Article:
The consumer sector in El Salvador is also very misinformed. They don’t know the peasants’ reality and they know even less about the importance of reclaiming healthy consumption. We are working to bring about a direct relationship between producer and consumer, so consumers can understand and value peasants’ work, what it takes to deliver foods to each Salvadoran’s table.
We believe that in order to guarantee food sovereignty, we must have organic agriculture, offering healthy food for all. Therefore, we don’t believe in overpriced organic products. That’s an elitist practice and it’s a contradiction to our work. The Organic Agriculture Movement is working to change that, because we believe the entire community can and must eat healthily.
When the left-wing government took power in El Salvador [in 2009], our hopes soared. Before the elections, we began working with the left political party on a plan for developing the agricultural sector, which would include the strategy for organic farming. This has already become a focus in the administration’s five-year plan. We aren’t completely satisfied with the response so far, but we truly hope that the plan will materialize into concrete actions.
In July of 2014, we submitted a proposal to the Ministry of Agriculture for the development of organic farming, with 13 strategy proposals. The Minister acknowledges that organic farming is a threat to strong financial interests. The agrochemical transnationals are like monsters, capable of putting into place and removing governments in Latin America. [See, for example, this article.]
Monsanto and other companies, such as Bayer, Dow, DuPont and Singleton, have multi-million dollar deals in El Salvador and all Latin American countries. The previous government bought all of their fertilizer and seeds from Monsanto to give to producers in the form of agricultural packages. The relationship between these companies and the government has been breaking down with this administration, and we hope that the rupture will grow even larger.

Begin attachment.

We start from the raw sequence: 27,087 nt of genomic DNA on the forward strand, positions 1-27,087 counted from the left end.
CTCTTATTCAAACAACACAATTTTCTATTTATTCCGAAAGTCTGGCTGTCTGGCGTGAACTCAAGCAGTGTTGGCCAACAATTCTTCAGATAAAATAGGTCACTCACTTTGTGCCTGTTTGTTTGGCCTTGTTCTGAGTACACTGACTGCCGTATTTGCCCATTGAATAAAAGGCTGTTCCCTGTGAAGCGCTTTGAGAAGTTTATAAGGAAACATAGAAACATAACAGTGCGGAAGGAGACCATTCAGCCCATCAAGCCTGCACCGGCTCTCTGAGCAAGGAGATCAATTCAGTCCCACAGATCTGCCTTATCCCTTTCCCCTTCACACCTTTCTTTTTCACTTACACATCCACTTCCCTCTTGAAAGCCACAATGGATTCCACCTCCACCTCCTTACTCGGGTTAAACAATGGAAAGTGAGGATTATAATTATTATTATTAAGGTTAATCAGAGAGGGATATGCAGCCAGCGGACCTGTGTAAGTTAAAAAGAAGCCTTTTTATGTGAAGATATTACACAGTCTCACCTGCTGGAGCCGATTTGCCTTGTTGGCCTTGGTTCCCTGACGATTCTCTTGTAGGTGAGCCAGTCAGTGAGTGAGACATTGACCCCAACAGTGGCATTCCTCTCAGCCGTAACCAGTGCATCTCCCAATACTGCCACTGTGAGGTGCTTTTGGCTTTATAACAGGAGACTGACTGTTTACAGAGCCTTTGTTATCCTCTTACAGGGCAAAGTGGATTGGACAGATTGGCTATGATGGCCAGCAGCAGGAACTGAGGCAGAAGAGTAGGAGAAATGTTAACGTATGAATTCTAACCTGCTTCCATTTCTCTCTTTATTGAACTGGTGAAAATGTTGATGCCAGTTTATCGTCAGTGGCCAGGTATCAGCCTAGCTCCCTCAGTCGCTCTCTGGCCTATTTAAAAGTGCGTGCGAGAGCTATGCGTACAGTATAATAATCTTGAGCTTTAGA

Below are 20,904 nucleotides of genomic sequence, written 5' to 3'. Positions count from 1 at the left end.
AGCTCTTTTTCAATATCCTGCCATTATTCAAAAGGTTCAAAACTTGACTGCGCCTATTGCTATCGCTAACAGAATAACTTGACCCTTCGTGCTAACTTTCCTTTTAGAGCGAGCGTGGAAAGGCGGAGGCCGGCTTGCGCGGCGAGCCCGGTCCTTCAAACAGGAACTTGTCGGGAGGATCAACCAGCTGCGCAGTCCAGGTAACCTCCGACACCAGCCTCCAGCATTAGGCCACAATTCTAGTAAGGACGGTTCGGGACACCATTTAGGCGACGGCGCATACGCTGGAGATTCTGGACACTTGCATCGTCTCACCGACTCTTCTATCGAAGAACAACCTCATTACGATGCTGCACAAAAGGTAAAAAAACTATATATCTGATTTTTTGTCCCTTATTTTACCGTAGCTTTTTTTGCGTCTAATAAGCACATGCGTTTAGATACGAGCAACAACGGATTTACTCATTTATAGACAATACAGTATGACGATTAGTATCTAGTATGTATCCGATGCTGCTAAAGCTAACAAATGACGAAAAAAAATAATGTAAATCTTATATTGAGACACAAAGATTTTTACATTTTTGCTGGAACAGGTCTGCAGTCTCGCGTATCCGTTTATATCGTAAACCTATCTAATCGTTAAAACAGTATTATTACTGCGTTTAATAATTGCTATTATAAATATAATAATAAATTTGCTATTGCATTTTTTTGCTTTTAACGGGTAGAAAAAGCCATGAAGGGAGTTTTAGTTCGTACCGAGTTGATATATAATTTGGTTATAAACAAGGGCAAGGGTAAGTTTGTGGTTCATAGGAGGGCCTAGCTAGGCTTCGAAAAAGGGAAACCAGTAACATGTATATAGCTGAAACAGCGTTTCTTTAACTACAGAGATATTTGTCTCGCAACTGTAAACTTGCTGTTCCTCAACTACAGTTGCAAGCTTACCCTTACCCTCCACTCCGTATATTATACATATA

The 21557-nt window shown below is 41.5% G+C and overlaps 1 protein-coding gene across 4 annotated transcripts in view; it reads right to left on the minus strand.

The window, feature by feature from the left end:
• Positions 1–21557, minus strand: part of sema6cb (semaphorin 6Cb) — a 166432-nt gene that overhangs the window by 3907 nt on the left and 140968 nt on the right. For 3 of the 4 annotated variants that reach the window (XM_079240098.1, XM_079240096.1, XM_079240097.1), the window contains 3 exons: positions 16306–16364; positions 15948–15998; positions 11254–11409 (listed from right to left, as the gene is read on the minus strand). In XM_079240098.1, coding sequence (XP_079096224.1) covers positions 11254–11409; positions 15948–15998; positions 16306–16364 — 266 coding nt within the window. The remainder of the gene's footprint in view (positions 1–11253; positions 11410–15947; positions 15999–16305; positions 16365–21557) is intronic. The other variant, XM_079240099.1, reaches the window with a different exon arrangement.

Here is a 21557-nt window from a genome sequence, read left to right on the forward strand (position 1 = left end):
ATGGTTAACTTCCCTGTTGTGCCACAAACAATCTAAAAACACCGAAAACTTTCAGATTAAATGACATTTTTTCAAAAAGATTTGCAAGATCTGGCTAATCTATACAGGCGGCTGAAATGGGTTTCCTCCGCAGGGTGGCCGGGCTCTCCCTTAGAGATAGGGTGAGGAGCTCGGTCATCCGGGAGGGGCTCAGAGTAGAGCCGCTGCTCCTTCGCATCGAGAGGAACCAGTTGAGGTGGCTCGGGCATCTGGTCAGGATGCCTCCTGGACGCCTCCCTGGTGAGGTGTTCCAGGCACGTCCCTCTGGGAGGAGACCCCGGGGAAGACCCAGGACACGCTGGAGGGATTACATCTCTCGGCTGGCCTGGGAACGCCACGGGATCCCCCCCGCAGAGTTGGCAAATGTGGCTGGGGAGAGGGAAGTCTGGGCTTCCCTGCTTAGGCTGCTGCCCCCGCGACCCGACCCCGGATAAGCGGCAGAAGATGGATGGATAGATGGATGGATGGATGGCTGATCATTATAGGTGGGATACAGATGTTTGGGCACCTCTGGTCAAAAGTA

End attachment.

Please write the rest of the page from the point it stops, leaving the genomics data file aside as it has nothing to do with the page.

Some research bodies in the government still don’t know about alternative or organic farming, because academia has been taken over by companies like Monsanto. Part of our struggle has also been to have the National University’s Agricultural Engineering Faculty reinvent itself, because that’s where our main detractors are. The faculty, wittingly and unwittingly, defends agrotoxic agriculture, and they continue to educate professionals who follow that line.
I’m happy to say that in January 2015, we held a training workshop for the National University’s Agricultural Sciences Faculty and academic staff with the objective of starting to transform the curriculum. We have introduced agronomy professors at the national university to the theories of organic agriculture, and have been taking them on field visits to help convince them. Many of them are seeing the benefits and are including agroecology in their curriculum.
This is our struggle. There are still many challenges ahead. But we’re making progress in this titanic but beautiful struggle, to reclaim the lives of all Salvadorans.
For more information and to support the Organic Agriculture Movement of El Salvador, contact Ecoviva.
With thanks to Flavia Moreno for translation, Natalie Miller for help in editing, and Karolo Aparicio and Nathan Weller for making our interview possible.